Pennsylvania Supreme Court to Address Admissibility of Text Messages as Evidence

 This piece was first published on the blog From the Sidebar and is reprinted with permission.

By Hayes Hunt and Michael Zabel

Today, oral argument will be heard in Commonwealth v. Koch, a case in which the Pennsylvania Supreme Court is confronted with a question that is increasingly important: When to admit a text message into evidence at trial? 

The question matters because electronic messaging – such as text messages or instant messages – is a significant and growing source of potential evidence. In 2010, an estimated 6.1 trillion text messages were sent (that’s over 200,000 messages per second). Attorneys now realize that a key piece of evidence is an exchange of text or instant messages instead of an e-mail or an old-fashioned letter.

When seeking to introduce a text or instant message at trial, one of the biggest evidentiary hurdles is establishing authenticity. (FRE 901). State and federal courts across the country have been applying FRE 901 and its state rule equivalents to text and instant messages.

How do you show that a text message from Joe Smith is a text message from Joe Smith?  The  answer is not as simple as “it came from Smith’s phone number.”  This is no different than what is required to authenticate a handwritten letter.  A letter from Mary Jones may bear her signature, but that signature could be forged.  A court would likely require the proponent produce something beyond the letter itself as evidence such as a witness who could identify her signature.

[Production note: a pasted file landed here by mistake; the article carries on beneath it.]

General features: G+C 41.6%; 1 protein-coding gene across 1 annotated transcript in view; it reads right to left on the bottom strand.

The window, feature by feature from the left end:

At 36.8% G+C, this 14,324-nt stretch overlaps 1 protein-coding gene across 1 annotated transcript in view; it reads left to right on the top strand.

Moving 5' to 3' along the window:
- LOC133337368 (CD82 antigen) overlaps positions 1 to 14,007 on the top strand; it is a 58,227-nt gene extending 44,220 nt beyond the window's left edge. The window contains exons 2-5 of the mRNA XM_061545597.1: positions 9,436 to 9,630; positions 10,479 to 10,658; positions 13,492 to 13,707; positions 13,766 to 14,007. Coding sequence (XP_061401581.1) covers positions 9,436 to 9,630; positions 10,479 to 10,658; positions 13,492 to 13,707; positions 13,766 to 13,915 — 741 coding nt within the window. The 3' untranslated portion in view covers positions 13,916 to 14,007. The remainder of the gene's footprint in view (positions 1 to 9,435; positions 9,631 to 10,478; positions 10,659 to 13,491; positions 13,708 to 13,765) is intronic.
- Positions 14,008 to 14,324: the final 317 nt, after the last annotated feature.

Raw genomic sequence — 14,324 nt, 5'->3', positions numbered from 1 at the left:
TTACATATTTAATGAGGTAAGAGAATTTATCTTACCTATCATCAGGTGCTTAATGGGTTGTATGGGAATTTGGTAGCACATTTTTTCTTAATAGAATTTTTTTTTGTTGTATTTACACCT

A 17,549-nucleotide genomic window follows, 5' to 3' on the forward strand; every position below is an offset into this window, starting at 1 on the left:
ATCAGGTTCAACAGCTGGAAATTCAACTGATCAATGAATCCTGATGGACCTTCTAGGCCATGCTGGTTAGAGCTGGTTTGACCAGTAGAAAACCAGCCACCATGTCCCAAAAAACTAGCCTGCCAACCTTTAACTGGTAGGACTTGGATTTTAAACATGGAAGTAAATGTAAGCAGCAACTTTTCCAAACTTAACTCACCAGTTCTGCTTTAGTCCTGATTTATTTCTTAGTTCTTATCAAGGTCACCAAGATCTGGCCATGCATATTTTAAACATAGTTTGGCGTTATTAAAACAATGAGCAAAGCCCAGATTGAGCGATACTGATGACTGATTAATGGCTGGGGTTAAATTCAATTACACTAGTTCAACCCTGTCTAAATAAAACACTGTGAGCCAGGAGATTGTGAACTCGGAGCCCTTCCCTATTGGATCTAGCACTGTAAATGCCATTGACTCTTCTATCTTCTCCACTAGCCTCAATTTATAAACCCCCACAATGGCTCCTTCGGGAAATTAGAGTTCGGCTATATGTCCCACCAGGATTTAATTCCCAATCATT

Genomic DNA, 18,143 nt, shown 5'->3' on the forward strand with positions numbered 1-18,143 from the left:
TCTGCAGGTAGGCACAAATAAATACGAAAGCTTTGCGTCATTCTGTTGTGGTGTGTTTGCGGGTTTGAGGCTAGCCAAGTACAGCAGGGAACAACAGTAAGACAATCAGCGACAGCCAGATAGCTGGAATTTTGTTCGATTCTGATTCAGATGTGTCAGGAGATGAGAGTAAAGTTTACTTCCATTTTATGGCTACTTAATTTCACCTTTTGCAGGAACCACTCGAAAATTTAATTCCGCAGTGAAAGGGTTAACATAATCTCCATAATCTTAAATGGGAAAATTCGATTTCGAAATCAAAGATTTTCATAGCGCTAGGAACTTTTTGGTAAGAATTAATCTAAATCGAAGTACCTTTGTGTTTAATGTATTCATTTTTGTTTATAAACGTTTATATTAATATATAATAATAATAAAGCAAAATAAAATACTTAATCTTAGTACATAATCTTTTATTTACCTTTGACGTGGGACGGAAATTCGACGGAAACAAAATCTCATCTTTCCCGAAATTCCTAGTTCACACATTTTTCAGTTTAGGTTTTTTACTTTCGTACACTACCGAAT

Similarly, the developing case law across the country says that something more is needed for text messages and instant messages.  Federal and state courts are grappling with the question of what that “something more” can be.  Most commonly (and unsurprisingly), courts favor authentication by means of testimony from either the sender or recipient of the message (People v. Agudelo).  In Koch, the Superior Court held that the text messages at issue were not properly authenticated because there was no confirming testimony from the senders or recipients of the disputed messages and no contextual clues within the messages themselves that revealed the identity of the sender. Interestingly, the court also rejected the idea that the defendant’s physical proximity to the cell phone when it was seized was probative of the defendant’s authorship of the text messages made days or weeks earlier.

It will be interesting to see whether the Pennsylvania Supreme Court agrees with the lower court’s analysis or opts for a different standard of authentication.  Regardless of the court’s answer, however, the safest way to get a text or instant message admitted into evidence will be to produce the sender or recipient of that message at trial.

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Posted in admissibility, admissible, Articles, cell phone, cellular phone, eDiscovery, electronic communication, evidence, instant messages, text messages

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